Judge Don Willett was slated for his Bacon Tweets before, during and after his 2017 nomination and subsquent confirmation as a Federal Judge on the Court of Appeals for the Fifth Circuit. The question is how has his ‘heart’ been since that time. In the articles that follow, you’ll see a commentary from Elie Mystal / The Nation as well as a randomly picked article from Mashable which wasn’t very impressed with the controversial sizzlin’ bacon tweets.
LIT hasn’t performed a detailed review of Judge Don Willett’s many 3-panel and authored opinions but we’ll list a few that have previously caught our attention and which we believe are not in the interest of Texas citizens but are more focused to (i) benefit rogue lawyers and law firms, corporations, Wall St and their banking and real estate investment buddies and; (ii) we also highlight the civil rights concerns (echoed by many when perusing the internet for public opinion), in a very questionable qualified immunity opinion and (iii) Intimidation of court staff or employees to prevent them from reporting judicial misconduct and/or fraudulent/criminal acts:-
(i) The appalling “Snap Removal” decision – benefiting rogue lawyers, firms and their [corporate/banking] clients;
(ii) The Shameful Fifth Circuit Opinion. Qualified Immunity for a Nurse who Ignored Signs of Medical Distress and Let a Senior Citizen Die without any Respect, Humanity or Care. See Cleveland v. Bell, 938 F.3d 672 (5th Cir. 2019).
(iii) Intimidation of Court Employees who are deemed Whistleblowers against corrupt and dishonest Judges. (see Anderson v Valdez, 2019). This opinion goes against every federal and ethics rule. Willett’s inclusion and reversal in this 3-panel decision is more than alarming.
That stated, it would be most unfair to Judge Don Willett not to recognize his apparent change of heart since his confirmation. In particular, two cases spring to mind;
(i) In Doe v. McKesson, 935 F.3d 253 (5th Cir. 2019) where Judge Willett expressed a change of heart. This however, was not enough for his colleagues, who would subsequently deny an ‘en banc’ review.
(ii) Zadeh v. Robinson, 902 F.3d 483 (5th Cir. 2018). Here, Willett issued a concurring dubitante;
“But owing to a legal deus ex machina —the “clearly established law” prong of qualified-immunity analysis—the violation eludes vindication. I write separately to register my disquiet over the kudzu-like creep of the modern immunity regime. Doctrinal reform is arduous, often-Sisyphean work. And the entrenched, judge-made doctrine of qualified immunity seems Kevlar-coated, making even tweak-level tinkering doubtful. But immunity ought not be immune from thoughtful reappraisal.”
Section 1983 meets Catch-22. Plaintiffs must produce precedent even as fewer courts are producing precedent. Important constitutional questions go unanswered precisely because those questions are yet unanswered. Courts then rely on that judicial silence to conclude there’s no equivalent case on the books. No precedent = no clearly established law = no liability. An Escherian Stairwell. Heads defendants win, tails plaintiffs lose.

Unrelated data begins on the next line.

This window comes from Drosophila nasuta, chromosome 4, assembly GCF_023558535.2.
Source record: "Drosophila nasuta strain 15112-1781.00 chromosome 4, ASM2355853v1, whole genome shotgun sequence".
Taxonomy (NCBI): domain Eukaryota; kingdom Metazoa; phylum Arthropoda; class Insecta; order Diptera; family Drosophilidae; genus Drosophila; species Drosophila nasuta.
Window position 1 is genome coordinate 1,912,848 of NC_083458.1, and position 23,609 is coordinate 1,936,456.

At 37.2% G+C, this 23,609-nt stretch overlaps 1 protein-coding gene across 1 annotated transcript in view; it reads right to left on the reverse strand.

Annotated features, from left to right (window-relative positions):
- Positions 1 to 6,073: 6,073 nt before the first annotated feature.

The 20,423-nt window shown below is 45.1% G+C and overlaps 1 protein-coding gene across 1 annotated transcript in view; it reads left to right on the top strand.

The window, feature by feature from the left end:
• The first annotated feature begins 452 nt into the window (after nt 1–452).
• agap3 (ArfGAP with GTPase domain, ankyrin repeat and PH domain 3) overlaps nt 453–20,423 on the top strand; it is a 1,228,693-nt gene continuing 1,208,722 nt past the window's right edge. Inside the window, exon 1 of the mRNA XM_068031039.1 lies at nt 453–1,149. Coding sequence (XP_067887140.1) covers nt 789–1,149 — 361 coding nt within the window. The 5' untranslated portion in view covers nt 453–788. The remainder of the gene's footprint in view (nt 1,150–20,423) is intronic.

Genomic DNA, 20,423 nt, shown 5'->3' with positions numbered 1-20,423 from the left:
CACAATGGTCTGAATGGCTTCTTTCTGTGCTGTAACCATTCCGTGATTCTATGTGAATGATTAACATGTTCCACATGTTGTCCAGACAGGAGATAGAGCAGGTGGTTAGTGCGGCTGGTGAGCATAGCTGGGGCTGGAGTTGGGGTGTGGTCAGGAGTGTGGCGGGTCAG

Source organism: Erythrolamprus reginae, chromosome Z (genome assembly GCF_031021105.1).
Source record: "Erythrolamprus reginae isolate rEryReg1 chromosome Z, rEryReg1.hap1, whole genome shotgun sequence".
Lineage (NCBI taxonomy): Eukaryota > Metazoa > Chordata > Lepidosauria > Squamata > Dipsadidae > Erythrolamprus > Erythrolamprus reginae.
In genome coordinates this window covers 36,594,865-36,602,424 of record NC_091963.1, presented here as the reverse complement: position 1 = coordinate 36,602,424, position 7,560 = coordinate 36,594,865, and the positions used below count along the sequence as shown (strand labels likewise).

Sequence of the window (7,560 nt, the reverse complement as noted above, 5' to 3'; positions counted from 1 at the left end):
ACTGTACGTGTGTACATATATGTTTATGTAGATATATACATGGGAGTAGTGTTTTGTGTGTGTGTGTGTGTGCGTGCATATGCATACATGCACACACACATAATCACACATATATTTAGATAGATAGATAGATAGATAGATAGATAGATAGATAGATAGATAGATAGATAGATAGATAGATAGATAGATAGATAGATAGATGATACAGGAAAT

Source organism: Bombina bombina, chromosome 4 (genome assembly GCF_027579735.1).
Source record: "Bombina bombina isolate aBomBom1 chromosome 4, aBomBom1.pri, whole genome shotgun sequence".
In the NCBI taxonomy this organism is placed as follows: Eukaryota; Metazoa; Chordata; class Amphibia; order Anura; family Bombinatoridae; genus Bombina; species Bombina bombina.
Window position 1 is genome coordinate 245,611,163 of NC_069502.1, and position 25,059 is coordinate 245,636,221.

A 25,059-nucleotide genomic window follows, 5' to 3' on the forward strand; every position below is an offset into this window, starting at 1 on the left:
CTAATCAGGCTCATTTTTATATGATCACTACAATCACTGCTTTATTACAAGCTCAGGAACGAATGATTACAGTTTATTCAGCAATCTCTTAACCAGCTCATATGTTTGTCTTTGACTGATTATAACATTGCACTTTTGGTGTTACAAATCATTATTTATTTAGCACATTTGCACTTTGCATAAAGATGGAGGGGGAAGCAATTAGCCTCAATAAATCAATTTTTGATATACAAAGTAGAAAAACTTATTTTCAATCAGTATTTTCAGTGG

Count me with Chief Justice Marshall: “The government of the United States has been emphatically termed a government of laws, and not of men. It will certainly cease to deserve this high appellation, if the laws furnish no remedy for the violation of a vested legal right.” The current “yes harm, no foul” imbalance leaves victims violated but not vindicated; wrongs are not righted, wrongdoers are not reproached, and those wronged are not redressed. It is indeed curious how qualified immunity excuses constitutional violations by limiting the statute Congress passed to redress constitutional violations.
The change of heart by Willett in re McKesson and the [kinda dissent] in the Zahed case indicate to LIT that he was somewhat torn.
Zahed was early on, in 2018.
The Qualified Immunity (Cleveland) case in (ii) above, authored by Judge Oldham was in Sept. 2019 but Willett sat silent in that horrible immunity decision.
However, in McKesson, a more visible and politically charged case (Black Lives Matter) where the opinion was released a month before the Cleveland case, he elected to have a major change of heart, reversing himself.
“I have had a judicial change of heart,” Willett wrote in his new opinion. “Admittedly, judges aren’t naturals at backtracking or about-facing. But I do so forthrightly. Consistency is a cardinal judicial virtue, but not the only virtue. In my judgment, earnest rethinking should underscore, rather than undermine, faith in the judicial process. As Justice Frankfurter elegantly put it 70 years ago, ‘Wisdom too often never comes, and so one ought not to reject it merely because it comes late.’”
So can Judge Willett’s change of heart be viewed as authentic? We don’t believe so.
Note; This is based on the limited opinions which we have reviewed and which can only be described as anti-consumer and in violation of the constitution and citizens civil rights – since his appointment at the 5th Circuit.
Willett’s questionable opinions and dissents during his lengthy tenure at the Texas Supreme Court has followed him to the Fifth Circuit. At LIT, we believe that human nature, combined with one’s own persona – is difficult to change – especially when you’re now in your 50’s.
It’s been nearly 3 years since Willett’s appointment and we do not see any indication that Judge Don R. Willett has or will change his bull-riding style or his judicial opinions, except where it may benefit his own public relations campaign.
Don R. Willett
The First Injustice
Position: Fifth Circuit Court of Appeals
Hostile to: Civil rights, federal laws, gun regulations
Originally Published; July 15, 2019 | Republished; Aug 8, 2020
It makes sense that our Twitter president would nominate a Twitter judge. Nearly every story about Texas Judge Don Willett mentions his Twitter feed, mainly because he has one and it’s exceedingly rare for a judge to have any kind of presence on social media. Unlike Trump, Willett has tended to cop an “aww, shucks” Twitter persona, praising his mother and presenting himself as an affable, God-loving family man.
Hidden among the dad jokes and puppy pictures, however, you’ll find a meaner streak that exemplifies his judicial opinions.
In one tweet, Willett, a fierce opponent of marriage equality, joked that he could “support recognizing a constitutional right to marry bacon.” In another, he called a transgender woman allowed to play on a girls’ softball team “A-Rod.” Apparently, he’s another cis-dude bro who thinks the transgender-equality movement is just another ruse for people who want to cheat at high school sports.
Since Willett was confirmed to the Fifth Circuit in 2017, his Twitter feed has fallen silent, and we have only his record and his decisions to go on.
That record is anything but kind.
Willett previously served on the Texas Supreme Court, and none other than religious-right leader James Dobson of Focus on the Family called Willett the “most conservative” judge on the court—a claim he proudly repeated in a campaign ad.